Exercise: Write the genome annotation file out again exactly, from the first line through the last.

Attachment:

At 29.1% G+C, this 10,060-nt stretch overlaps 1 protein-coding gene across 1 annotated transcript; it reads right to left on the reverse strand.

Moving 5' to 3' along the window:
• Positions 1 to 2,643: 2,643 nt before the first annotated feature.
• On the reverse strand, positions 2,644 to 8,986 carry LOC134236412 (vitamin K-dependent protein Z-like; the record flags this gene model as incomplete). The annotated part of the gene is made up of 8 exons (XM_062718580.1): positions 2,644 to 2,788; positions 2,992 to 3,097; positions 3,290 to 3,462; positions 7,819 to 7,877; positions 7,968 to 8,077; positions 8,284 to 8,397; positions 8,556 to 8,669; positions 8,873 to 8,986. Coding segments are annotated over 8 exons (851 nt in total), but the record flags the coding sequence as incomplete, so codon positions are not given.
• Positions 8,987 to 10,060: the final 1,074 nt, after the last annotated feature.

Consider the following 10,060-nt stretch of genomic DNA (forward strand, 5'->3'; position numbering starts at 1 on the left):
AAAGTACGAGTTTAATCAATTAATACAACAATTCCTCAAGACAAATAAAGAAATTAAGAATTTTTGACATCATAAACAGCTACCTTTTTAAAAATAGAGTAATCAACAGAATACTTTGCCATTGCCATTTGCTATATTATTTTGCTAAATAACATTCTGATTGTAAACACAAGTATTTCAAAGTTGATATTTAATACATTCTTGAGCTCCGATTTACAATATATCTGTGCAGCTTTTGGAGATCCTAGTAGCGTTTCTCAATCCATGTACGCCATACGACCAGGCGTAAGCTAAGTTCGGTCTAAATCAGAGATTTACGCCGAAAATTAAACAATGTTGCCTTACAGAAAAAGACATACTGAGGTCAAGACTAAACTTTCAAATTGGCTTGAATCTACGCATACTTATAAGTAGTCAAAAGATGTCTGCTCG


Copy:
At 29.1% G+C, this 10,060-nt stretch overlaps 1 protein-coding gene across 1 annotated transcript; it reads right to left on the reverse strand.

Moving 5' to 3' along the window:
• Positions 1 to 2,643: 2,643 nt before the first annotated feature.
• On the reverse strand, positions 2,644 to 8,986 carry LOC134236412 (vitamin K-dependent protein Z-like; the record flags this gene model as incomplete). The annotated part of the gene is made up of 8 exons (XM_062718580.1): positions 2,644 to 2,788; positions 2,992 to 3,097; positions 3,290 to 3,462; positions 7,819 to 7,877; positions 7,968 to 8,077; positions 8,284 to 8,397; positions 8,556 to 8,669; positions 8,873 to 8,986. Coding segments are annotated over 8 exons (851 nt in total), but the record flags the coding sequence as incomplete, so codon positions are not given.
• Positions 8,987 to 10,060: the final 1,074 nt, after the last annotated feature.

Consider the following 10,060-nt stretch of genomic DNA (forward strand, 5'->3'; position numbering starts at 1 on the left):
AAAGTACGAGTTTAATCAATTAATACAACAATTCCTCAAGACAAATAAAGAAATTAAGAATTTTTGACATCATAAACAGCTACCTTTTTAAAAATAGAGTAATCAACAGAATACTTTGCCATTGCCATTTGCTATATTATTTTGCTAAATAACATTCTGATTGTAAACACAAGTATTTCAAAGTTGATATTTAATACATTCTTGAGCTCCGATTTACAATATATCTGTGCAGCTTTTGGAGATCCTAGTAGCGTTTCTCAATCCATGTACGCCATACGACCAGGCGTAAGCTAAGTTCGGTCTAAATCAGAGATTTACGCCGAAAATTAAACAATGTTGCCTTACAGAAAAAGACATACTGAGGTCAAGACTAAACTTTCAAATTGGCTTGAATCTACGCATACTTATAAGTAGTCAAAAGATGTCTGCTCG